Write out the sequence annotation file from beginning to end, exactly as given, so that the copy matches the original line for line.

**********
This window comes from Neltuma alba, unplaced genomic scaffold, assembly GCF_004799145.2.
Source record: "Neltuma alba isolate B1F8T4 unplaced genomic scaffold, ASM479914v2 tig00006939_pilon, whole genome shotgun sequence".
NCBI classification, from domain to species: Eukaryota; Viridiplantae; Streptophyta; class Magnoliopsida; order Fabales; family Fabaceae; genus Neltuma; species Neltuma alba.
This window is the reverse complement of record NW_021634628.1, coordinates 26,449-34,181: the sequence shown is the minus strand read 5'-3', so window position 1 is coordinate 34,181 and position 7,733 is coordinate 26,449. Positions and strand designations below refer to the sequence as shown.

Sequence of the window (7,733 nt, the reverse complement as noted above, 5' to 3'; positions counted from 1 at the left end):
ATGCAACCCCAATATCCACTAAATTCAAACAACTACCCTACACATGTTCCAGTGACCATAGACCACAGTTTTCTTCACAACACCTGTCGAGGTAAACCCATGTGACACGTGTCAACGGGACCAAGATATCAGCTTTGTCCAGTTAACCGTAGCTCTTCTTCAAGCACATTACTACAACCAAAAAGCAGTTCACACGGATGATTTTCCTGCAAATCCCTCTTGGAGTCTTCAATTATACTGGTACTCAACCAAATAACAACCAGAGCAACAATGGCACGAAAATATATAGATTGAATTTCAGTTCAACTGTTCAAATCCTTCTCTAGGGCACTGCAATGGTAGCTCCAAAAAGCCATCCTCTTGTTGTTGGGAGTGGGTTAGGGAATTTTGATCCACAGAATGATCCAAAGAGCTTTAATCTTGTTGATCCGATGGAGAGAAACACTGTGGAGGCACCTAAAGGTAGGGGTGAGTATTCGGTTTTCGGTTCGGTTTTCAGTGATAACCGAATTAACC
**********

This window comes from Neltuma alba, unplaced genomic scaffold, assembly GCF_004799145.2.
Source record: "Neltuma alba isolate B1F8T4 unplaced genomic scaffold, ASM479914v2 tig00006939_pilon, whole genome shotgun sequence".
NCBI classification, from domain to species: Eukaryota; Viridiplantae; Streptophyta; class Magnoliopsida; order Fabales; family Fabaceae; genus Neltuma; species Neltuma alba.
This window is the reverse complement of record NW_021634628.1, coordinates 26,449-34,181: the sequence shown is the minus strand read 5'-3', so window position 1 is coordinate 34,181 and position 7,733 is coordinate 26,449. Positions and strand designations below refer to the sequence as shown.

Sequence of the window (7,733 nt, the reverse complement as noted above, 5' to 3'; positions counted from 1 at the left end):
ATGCAACCCCAATATCCACTAAATTCAAACAACTACCCTACACATGTTCCAGTGACCATAGACCACAGTTTTCTTCACAACACCTGTCGAGGTAAACCCATGTGACACGTGTCAACGGGACCAAGATATCAGCTTTGTCCAGTTAACCGTAGCTCTTCTTCAAGCACATTACTACAACCAAAAAGCAGTTCACACGGATGATTTTCCTGCAAATCCCTCTTGGAGTCTTCAATTATACTGGTACTCAACCAAATAACAACCAGAGCAACAATGGCACGAAAATATATAGATTGAATTTCAGTTCAACTGTTCAAATCCTTCTCTAGGGCACTGCAATGGTAGCTCCAAAAAGCCATCCTCTTGTTGTTGGGAGTGGGTTAGGGAATTTTGATCCACAGAATGATCCAAAGAGCTTTAATCTTGTTGATCCGATGGAGAGAAACACTGTGGAGGCACCTAAAGGTAGGGGTGAGTATTCGGTTTTCGGTTCGGTTTTCAGTGATAACCGAATTAACC